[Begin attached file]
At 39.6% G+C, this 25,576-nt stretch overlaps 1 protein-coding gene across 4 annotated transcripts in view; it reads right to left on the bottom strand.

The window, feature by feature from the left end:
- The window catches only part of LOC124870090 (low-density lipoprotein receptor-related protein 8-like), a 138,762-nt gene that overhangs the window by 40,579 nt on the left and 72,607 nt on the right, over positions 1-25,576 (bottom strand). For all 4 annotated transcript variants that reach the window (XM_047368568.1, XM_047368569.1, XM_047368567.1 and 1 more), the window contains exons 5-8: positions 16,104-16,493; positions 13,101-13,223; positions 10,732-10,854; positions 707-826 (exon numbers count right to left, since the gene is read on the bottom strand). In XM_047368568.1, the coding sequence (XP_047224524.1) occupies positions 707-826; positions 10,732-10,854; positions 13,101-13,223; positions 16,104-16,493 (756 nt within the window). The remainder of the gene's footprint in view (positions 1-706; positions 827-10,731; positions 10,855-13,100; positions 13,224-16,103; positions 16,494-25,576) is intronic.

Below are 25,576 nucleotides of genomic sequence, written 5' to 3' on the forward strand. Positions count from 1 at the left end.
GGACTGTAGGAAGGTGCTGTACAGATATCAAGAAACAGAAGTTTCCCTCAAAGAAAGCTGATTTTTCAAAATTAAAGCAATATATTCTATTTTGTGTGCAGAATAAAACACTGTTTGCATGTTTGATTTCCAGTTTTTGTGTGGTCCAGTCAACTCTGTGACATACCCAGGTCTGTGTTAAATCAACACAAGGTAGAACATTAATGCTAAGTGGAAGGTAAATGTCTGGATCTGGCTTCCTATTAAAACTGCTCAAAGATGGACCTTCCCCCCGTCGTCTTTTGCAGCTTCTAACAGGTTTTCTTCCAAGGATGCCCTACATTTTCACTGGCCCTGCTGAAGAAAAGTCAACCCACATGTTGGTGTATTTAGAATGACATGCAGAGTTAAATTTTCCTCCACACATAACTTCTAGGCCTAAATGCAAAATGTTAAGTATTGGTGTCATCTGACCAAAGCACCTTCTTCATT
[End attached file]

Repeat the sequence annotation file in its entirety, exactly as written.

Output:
At 39.6% G+C, this 25,576-nt stretch overlaps 1 protein-coding gene across 4 annotated transcripts in view; it reads right to left on the bottom strand.

The window, feature by feature from the left end:
- The window catches only part of LOC124870090 (low-density lipoprotein receptor-related protein 8-like), a 138,762-nt gene that overhangs the window by 40,579 nt on the left and 72,607 nt on the right, over positions 1-25,576 (bottom strand). For all 4 annotated transcript variants that reach the window (XM_047368568.1, XM_047368569.1, XM_047368567.1 and 1 more), the window contains exons 5-8: positions 16,104-16,493; positions 13,101-13,223; positions 10,732-10,854; positions 707-826 (exon numbers count right to left, since the gene is read on the bottom strand). In XM_047368568.1, the coding sequence (XP_047224524.1) occupies positions 707-826; positions 10,732-10,854; positions 13,101-13,223; positions 16,104-16,493 (756 nt within the window). The remainder of the gene's footprint in view (positions 1-706; positions 827-10,731; positions 10,855-13,100; positions 13,224-16,103; positions 16,494-25,576) is intronic.

Below are 25,576 nucleotides of genomic sequence, written 5' to 3' on the forward strand. Positions count from 1 at the left end.
GGACTGTAGGAAGGTGCTGTACAGATATCAAGAAACAGAAGTTTCCCTCAAAGAAAGCTGATTTTTCAAAATTAAAGCAATATATTCTATTTTGTGTGCAGAATAAAACACTGTTTGCATGTTTGATTTCCAGTTTTTGTGTGGTCCAGTCAACTCTGTGACATACCCAGGTCTGTGTTAAATCAACACAAGGTAGAACATTAATGCTAAGTGGAAGGTAAATGTCTGGATCTGGCTTCCTATTAAAACTGCTCAAAGATGGACCTTCCCCCCGTCGTCTTTTGCAGCTTCTAACAGGTTTTCTTCCAAGGATGCCCTACATTTTCACTGGCCCTGCTGAAGAAAAGTCAACCCACATGTTGGTGTATTTAGAATGACATGCAGAGTTAAATTTTCCTCCACACATAACTTCTAGGCCTAAATGCAAAATGTTAAGTATTGGTGTCATCTGACCAAAGCACCTTCTTCATT